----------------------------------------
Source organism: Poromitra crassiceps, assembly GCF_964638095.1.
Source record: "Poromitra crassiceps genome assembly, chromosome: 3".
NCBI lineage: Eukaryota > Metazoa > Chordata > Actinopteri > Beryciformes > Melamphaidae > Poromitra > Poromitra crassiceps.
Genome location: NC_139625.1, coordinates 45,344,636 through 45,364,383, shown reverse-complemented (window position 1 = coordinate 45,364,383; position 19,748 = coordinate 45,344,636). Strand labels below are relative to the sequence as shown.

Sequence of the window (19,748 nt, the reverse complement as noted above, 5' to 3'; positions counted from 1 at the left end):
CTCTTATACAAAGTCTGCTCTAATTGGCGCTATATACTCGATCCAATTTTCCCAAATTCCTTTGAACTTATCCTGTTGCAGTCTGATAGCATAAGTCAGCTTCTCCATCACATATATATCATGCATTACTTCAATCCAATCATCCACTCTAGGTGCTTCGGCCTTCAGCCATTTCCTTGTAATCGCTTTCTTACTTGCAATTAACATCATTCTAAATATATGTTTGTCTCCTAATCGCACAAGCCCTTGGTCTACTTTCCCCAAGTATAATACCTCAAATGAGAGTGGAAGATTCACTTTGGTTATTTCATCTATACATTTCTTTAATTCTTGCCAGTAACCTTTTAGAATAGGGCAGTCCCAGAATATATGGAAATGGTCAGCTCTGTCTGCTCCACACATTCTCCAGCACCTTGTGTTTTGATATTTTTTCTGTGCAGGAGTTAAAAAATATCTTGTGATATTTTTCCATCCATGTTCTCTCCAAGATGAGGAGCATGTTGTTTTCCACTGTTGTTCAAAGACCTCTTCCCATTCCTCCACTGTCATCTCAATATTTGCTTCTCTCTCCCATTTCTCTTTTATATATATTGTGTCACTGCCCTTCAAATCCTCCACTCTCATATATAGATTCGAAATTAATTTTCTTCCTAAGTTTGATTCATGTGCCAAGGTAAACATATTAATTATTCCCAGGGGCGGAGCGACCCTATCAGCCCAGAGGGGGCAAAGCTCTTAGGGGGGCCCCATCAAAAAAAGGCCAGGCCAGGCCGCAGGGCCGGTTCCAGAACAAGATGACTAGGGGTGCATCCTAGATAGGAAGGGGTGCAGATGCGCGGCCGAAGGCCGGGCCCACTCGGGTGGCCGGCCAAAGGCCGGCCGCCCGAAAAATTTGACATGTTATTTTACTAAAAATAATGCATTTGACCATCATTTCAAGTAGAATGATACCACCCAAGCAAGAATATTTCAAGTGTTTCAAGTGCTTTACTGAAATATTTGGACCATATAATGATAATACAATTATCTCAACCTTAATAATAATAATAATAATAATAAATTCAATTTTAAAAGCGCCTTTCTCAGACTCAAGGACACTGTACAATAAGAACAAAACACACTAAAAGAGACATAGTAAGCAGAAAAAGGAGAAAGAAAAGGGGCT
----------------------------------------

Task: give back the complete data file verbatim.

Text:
Source organism: Poromitra crassiceps, assembly GCF_964638095.1.
Source record: "Poromitra crassiceps genome assembly, chromosome: 3".
NCBI lineage: Eukaryota > Metazoa > Chordata > Actinopteri > Beryciformes > Melamphaidae > Poromitra > Poromitra crassiceps.
Genome location: NC_139625.1, coordinates 45,344,636 through 45,364,383, shown reverse-complemented (window position 1 = coordinate 45,364,383; position 19,748 = coordinate 45,344,636). Strand labels below are relative to the sequence as shown.

Sequence of the window (19,748 nt, the reverse complement as noted above, 5' to 3'; positions counted from 1 at the left end):
CTCTTATACAAAGTCTGCTCTAATTGGCGCTATATACTCGATCCAATTTTCCCAAATTCCTTTGAACTTATCCTGTTGCAGTCTGATAGCATAAGTCAGCTTCTCCATCACATATATATCATGCATTACTTCAATCCAATCATCCACTCTAGGTGCTTCGGCCTTCAGCCATTTCCTTGTAATCGCTTTCTTACTTGCAATTAACATCATTCTAAATATATGTTTGTCTCCTAATCGCACAAGCCCTTGGTCTACTTTCCCCAAGTATAATACCTCAAATGAGAGTGGAAGATTCACTTTGGTTATTTCATCTATACATTTCTTTAATTCTTGCCAGTAACCTTTTAGAATAGGGCAGTCCCAGAATATATGGAAATGGTCAGCTCTGTCTGCTCCACACATTCTCCAGCACCTTGTGTTTTGATATTTTTTCTGTGCAGGAGTTAAAAAATATCTTGTGATATTTTTCCATCCATGTTCTCTCCAAGATGAGGAGCATGTTGTTTTCCACTGTTGTTCAAAGACCTCTTCCCATTCCTCCACTGTCATCTCAATATTTGCTTCTCTCTCCCATTTCTCTTTTATATATATTGTGTCACTGCCCTTCAAATCCTCCACTCTCATATATAGATTCGAAATTAATTTTCTTCCTAAGTTTGATTCATGTGCCAAGGTAAACATATTAATTATTCCCAGGGGCGGAGCGACCCTATCAGCCCAGAGGGGGCAAAGCTCTTAGGGGGGCCCCATCAAAAAAAGGCCAGGCCAGGCCGCAGGGCCGGTTCCAGAACAAGATGACTAGGGGTGCATCCTAGATAGGAAGGGGTGCAGATGCGCGGCCGAAGGCCGGGCCCACTCGGGTGGCCGGCCAAAGGCCGGCCGCCCGAAAAATTTGACATGTTATTTTACTAAAAATAATGCATTTGACCATCATTTCAAGTAGAATGATACCACCCAAGCAAGAATATTTCAAGTGTTTCAAGTGCTTTACTGAAATATTTGGACCATATAATGATAATACAATTATCTCAACCTTAATAATAATAATAATAATAATAAATTCAATTTTAAAAGCGCCTTTCTCAGACTCAAGGACACTGTACAATAAGAACAAAACACACTAAAAGAGACATAGTAAGCAGAAAAAGGAGAAAGAAAAGGGGCT